Aedes aegypti is an invasive mosquito that has become established throughout the urban landscapes in Arizona and Sonora, Mexico. A native of the tropics, the urban landscape facilitates its survival in the arid desert region. We conducted field collections and analyzed mosquito surveillance data to better understand the primary anthropogenic drivers of its abundance in southern Arizona and northern Mexico.
An Update on the Santa Cruz River Heritage Project
Maya Teyechea, Project Hydrologist, Tucson Water
Dick Thompson, Lead Recharge Hydrologist, Tucson Water
The Santa Cruz River Heritage Project recharges reclaimed water and provides a riparian area in downtown Tucson. This presentation will present how we planned, permitted and executed the project and its current operation. We will share observations made so far as well as some future expectations.
Maya Teyechea is the project hydrologist for SCRHP. She also has responsibility for Sweetwater Recharge Project and the Sweetwater Wetlands. She has been working at Tucson Water as a Hydrologist for 6 years and has a BS from the U of A and a MA from NAU. Dick Thompson is the Lead Hydrologist for the Recharge Unit at Tucson Water. He has a BS from the U of A and has worked at Tucson Water for 22 years.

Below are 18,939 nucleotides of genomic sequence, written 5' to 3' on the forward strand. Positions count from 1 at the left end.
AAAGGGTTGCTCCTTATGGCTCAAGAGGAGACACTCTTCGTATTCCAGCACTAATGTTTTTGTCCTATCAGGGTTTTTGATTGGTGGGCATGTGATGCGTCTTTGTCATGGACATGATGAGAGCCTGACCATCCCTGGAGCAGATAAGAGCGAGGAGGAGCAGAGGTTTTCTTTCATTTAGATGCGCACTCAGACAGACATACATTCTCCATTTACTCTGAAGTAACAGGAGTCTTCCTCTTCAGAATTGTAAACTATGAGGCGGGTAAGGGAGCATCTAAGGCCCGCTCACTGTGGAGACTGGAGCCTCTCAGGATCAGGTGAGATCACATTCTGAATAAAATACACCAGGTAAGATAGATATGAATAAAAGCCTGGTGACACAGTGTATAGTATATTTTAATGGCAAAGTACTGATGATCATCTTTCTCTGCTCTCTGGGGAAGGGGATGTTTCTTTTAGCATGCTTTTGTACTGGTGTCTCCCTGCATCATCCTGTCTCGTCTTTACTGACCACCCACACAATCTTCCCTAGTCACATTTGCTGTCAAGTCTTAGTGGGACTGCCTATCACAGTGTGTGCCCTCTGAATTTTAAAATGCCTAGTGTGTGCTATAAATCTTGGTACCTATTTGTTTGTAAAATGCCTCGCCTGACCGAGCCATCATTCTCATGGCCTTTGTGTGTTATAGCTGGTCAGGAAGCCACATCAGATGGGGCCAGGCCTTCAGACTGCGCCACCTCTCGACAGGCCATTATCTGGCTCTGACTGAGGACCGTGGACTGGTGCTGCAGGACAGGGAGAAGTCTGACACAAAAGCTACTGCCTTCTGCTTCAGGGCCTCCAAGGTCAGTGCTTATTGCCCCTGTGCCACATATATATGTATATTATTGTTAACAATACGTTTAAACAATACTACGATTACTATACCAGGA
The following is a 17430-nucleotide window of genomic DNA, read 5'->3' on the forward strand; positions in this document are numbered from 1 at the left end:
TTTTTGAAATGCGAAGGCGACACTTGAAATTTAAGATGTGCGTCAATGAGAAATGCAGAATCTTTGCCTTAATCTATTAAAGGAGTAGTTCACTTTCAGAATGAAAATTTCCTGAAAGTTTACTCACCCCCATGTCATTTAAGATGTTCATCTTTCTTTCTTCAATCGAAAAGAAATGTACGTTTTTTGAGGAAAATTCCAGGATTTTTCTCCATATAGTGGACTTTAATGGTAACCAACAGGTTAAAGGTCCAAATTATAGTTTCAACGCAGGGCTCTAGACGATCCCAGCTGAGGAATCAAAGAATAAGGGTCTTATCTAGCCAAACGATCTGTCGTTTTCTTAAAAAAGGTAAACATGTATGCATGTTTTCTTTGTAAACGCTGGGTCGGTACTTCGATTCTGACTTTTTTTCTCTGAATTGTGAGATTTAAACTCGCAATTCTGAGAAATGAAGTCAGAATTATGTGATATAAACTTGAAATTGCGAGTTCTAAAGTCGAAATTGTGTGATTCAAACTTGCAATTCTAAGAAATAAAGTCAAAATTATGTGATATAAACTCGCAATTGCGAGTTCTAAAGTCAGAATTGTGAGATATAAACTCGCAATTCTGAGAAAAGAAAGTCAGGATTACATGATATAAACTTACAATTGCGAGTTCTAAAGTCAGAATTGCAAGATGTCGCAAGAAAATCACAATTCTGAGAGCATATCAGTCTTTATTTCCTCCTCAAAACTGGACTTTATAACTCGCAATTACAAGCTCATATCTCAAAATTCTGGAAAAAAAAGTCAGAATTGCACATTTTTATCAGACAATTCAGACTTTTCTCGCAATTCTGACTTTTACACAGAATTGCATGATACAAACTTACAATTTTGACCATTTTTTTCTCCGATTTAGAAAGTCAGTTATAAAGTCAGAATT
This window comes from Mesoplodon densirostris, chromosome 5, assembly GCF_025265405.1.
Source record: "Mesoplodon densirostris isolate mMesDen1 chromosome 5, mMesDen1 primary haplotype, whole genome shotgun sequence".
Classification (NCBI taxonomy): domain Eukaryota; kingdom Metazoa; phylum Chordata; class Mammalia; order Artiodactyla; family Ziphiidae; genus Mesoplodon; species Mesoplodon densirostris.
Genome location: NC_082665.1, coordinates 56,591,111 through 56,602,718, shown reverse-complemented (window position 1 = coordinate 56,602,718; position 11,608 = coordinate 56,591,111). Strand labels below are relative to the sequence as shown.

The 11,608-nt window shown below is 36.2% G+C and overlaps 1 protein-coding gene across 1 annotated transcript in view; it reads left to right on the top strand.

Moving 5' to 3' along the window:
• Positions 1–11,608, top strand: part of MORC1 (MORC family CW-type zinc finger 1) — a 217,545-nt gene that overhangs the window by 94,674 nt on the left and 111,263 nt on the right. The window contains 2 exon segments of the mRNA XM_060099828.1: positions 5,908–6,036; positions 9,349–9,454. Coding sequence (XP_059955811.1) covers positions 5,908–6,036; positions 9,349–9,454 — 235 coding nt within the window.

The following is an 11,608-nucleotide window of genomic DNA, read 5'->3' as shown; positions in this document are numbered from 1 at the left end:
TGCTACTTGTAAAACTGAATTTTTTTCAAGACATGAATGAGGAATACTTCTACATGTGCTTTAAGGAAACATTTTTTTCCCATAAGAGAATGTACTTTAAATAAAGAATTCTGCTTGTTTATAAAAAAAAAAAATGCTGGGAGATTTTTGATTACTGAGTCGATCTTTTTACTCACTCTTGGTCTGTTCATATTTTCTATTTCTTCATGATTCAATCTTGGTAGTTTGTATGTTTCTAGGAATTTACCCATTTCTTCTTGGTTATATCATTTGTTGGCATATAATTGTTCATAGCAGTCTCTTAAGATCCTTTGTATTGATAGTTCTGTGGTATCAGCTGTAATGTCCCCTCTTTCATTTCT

Human-environment dynamics in the Sonoran Desert and Ae. aegypti, the vector of dengue, Zika and chikungunya
Brown Bag Webinar - Student Research on Water Resource Science Monitoring and Methods
Presentations: Monitoring Tamarix defoliation and mortality from D. carinulata attacks using satellite imagery in Grand Canyon National Park, Arizona, USA; Isotopes, geochemistry, citizen science and local partnerships as tools to build upon a fractured understanding of the hydrology of the Patagonia Mountains, and Solar nanofiltration for off-grid water purification in Navajo Nation.
This Brown Bag will feature presentations by students who received research grants in 2019 through the WRRC from the Water Resources Research Act, Section 104(b) grant program.